Boy comments like deek’s show the ignorance and impudence of the neo-conservative’s school yard adolescent bully mindset. You may recall that we actually won the cold war, resoundingly in fact. If the Bushies were in office at the time we would have certainly started WWW3 and none of us would be alive because of it. Even during (failed) shows of force like the Bay of Pigs and crises like the Cuban missile crisis among others, diplomacy shows its deftness of in being able to obtain the net result desired, in spite of these failings. If we took a similar tact in the current terrorism threat, we perhaps could win the war of ideas necessary to ultimately make us safer and ultimately prevail; the current strategy (or lack thereof) is not only ineffective, it does quite the opposite, further fomenting “jihadism.”

It is becoming increasingly clear to me how collectively immature the Bush neocon ideology is. The pre-pubescent school yard bully is an appropriate metaphor. Do you actually want to accomplish greatness in your life and truly lead or is your ego so frail you have to constantly show everyone how bad ass you are? The true leader is one who can show force but never does. Ultimately the bully always ends up at the short end of the stick later in life. Let’s do our best to put the dark days of W behind us and have some intelligent, enlightened leaders do what’s necessary to actually protect our interests rather than continuing our current weak, pathetic, and insipid “war on terror.”

Sent by Sean | 3:38 PM ET | 04-15-2008

So I wasn’t shy and didn’t pull any punches. Even though I suppose I could have taken a few minutes to compose a more proper argument, I still stand by what I wrote. Just when I start to regain some hope about the human condition, I read or hear this type of crap spewing out of some jackass’ mouth and my cynicism resurfaces.

As an inherently progressive species, it appears there are still those amongst us who want to divide us and hold humanity back for their own gain or sense of self worth. I will be writing a lot more about this and other political hot buttons in the coming weeks.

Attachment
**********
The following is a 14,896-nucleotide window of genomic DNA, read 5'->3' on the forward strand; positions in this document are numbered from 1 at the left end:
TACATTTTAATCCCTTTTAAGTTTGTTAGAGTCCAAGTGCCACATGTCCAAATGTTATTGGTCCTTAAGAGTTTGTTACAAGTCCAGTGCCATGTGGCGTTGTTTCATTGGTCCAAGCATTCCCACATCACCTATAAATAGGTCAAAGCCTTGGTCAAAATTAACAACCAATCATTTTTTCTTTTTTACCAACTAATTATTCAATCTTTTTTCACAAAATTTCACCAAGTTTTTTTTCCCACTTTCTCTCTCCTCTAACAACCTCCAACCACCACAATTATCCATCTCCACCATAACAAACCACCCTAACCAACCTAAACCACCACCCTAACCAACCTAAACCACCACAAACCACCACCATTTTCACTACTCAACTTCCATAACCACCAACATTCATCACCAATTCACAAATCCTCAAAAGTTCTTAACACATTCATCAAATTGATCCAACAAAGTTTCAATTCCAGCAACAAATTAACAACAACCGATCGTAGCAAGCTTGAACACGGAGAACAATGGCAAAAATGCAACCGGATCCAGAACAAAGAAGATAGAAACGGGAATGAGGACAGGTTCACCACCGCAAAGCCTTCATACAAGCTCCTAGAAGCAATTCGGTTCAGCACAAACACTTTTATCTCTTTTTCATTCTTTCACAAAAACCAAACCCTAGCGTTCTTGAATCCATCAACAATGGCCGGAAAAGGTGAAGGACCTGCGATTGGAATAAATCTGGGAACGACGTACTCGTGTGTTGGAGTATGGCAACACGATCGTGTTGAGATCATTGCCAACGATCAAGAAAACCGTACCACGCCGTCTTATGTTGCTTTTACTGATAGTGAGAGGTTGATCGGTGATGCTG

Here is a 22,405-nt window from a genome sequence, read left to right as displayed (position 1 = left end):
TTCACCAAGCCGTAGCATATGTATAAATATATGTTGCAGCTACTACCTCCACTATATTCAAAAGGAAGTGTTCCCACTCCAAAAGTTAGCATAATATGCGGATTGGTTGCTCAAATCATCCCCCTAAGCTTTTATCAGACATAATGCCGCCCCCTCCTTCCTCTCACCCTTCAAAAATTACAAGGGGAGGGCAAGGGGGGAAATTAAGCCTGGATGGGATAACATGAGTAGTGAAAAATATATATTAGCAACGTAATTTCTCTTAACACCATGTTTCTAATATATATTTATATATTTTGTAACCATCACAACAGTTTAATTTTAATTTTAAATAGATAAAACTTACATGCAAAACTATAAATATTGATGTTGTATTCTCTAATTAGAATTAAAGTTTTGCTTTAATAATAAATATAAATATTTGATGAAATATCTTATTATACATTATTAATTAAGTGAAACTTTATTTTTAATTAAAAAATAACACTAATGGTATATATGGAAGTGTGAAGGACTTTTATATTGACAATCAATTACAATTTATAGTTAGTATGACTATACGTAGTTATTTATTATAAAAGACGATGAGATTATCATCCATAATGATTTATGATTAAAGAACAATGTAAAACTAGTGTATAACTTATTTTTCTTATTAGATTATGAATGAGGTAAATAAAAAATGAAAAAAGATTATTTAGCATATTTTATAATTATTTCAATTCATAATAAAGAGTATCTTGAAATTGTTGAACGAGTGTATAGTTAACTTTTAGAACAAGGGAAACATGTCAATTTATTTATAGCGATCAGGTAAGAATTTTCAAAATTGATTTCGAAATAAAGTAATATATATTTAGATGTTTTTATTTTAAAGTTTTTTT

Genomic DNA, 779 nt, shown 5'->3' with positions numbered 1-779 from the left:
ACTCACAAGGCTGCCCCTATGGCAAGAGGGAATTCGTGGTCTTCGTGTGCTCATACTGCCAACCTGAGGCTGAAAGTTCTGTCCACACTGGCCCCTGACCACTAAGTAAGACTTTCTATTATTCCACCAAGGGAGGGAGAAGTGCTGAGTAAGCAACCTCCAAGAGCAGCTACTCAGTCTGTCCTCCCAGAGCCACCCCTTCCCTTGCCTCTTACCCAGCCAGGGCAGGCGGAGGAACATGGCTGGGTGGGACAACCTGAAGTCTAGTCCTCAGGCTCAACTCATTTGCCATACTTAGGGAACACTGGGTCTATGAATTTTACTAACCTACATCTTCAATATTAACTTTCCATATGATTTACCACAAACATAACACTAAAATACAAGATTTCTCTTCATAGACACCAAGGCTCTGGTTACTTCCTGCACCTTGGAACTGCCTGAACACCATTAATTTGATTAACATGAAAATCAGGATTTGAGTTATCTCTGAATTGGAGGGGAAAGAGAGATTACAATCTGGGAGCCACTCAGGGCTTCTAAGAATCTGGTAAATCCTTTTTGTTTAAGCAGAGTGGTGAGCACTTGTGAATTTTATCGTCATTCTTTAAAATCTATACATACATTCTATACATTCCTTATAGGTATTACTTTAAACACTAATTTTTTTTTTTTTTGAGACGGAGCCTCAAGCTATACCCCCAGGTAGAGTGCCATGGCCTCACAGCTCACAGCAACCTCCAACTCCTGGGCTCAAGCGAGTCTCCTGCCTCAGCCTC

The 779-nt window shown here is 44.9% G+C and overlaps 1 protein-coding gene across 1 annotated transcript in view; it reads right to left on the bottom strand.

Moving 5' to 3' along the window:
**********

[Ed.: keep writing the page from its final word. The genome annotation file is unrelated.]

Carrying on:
I will forever be optimistic, but it is certainly up to us to pave the way for change. I’m finding in my reading and discussions with other progressives that it is imperative we begin speaking out on our values and vision for America. That is the only way we can reclaim this nation from the grips of the insidious neocon spin machine.

 



Filed Under (Internet, Rants, Technology) by Sean on March-18-2008

I am getting increasingly aggravated at Firefox’s lack of adequate garbage collection. Firefox, over the typical span of usage over several days, or weeks, in which multiple tabs are opened and closed, possibly hundreds of sites visited, cumulatively thousands of JavaScript functions executed, and Flash instances instantiated, begins to consume inordinate amounts of memory. I have seen my Firefox process consume well in excess of a gigabyte, for example, though I’m only looking at 2 or 3 sites simultaneously. When I visit the Firefox IRC channel and inquire about this, as so many have before me, the excuse is given that the poor code written within websites or many memory leaks that plugins like flash and quicktime have are the culprit and are completely outside the responsibility of Firefox and its developers. I don’t buy it. Firefox, by proxy, is the new operating system in today’s world of Internet delivered applications. Thus it is Firefox’s responsibility, in my opinion, to perform aggressive garbage collection and manage memory leaked by wayward processes spawned from within it. In my typical session, where I have two gmail accounts open, and a couple of other tabs open simultaneously, I have to restart Firefox or kill it forcefully every few days it seems. As a Linux user who typically experiences login sessions measured in weeks to months of uninterrupted uptime, this is simply unacceptable. Supposedly version 3, which is currently in beta, addresses these many issues. We will see. I’m sure some of the garbage collection features and fixed memory leaks will undoubtedly help. However I feel the pathology of, “it’s not our problem” is the wrong attitude to take by Firefox developers. They need to step up to the plate as the developers of the Internet operating system of the future and do everything possible to deliver the best user experience possible.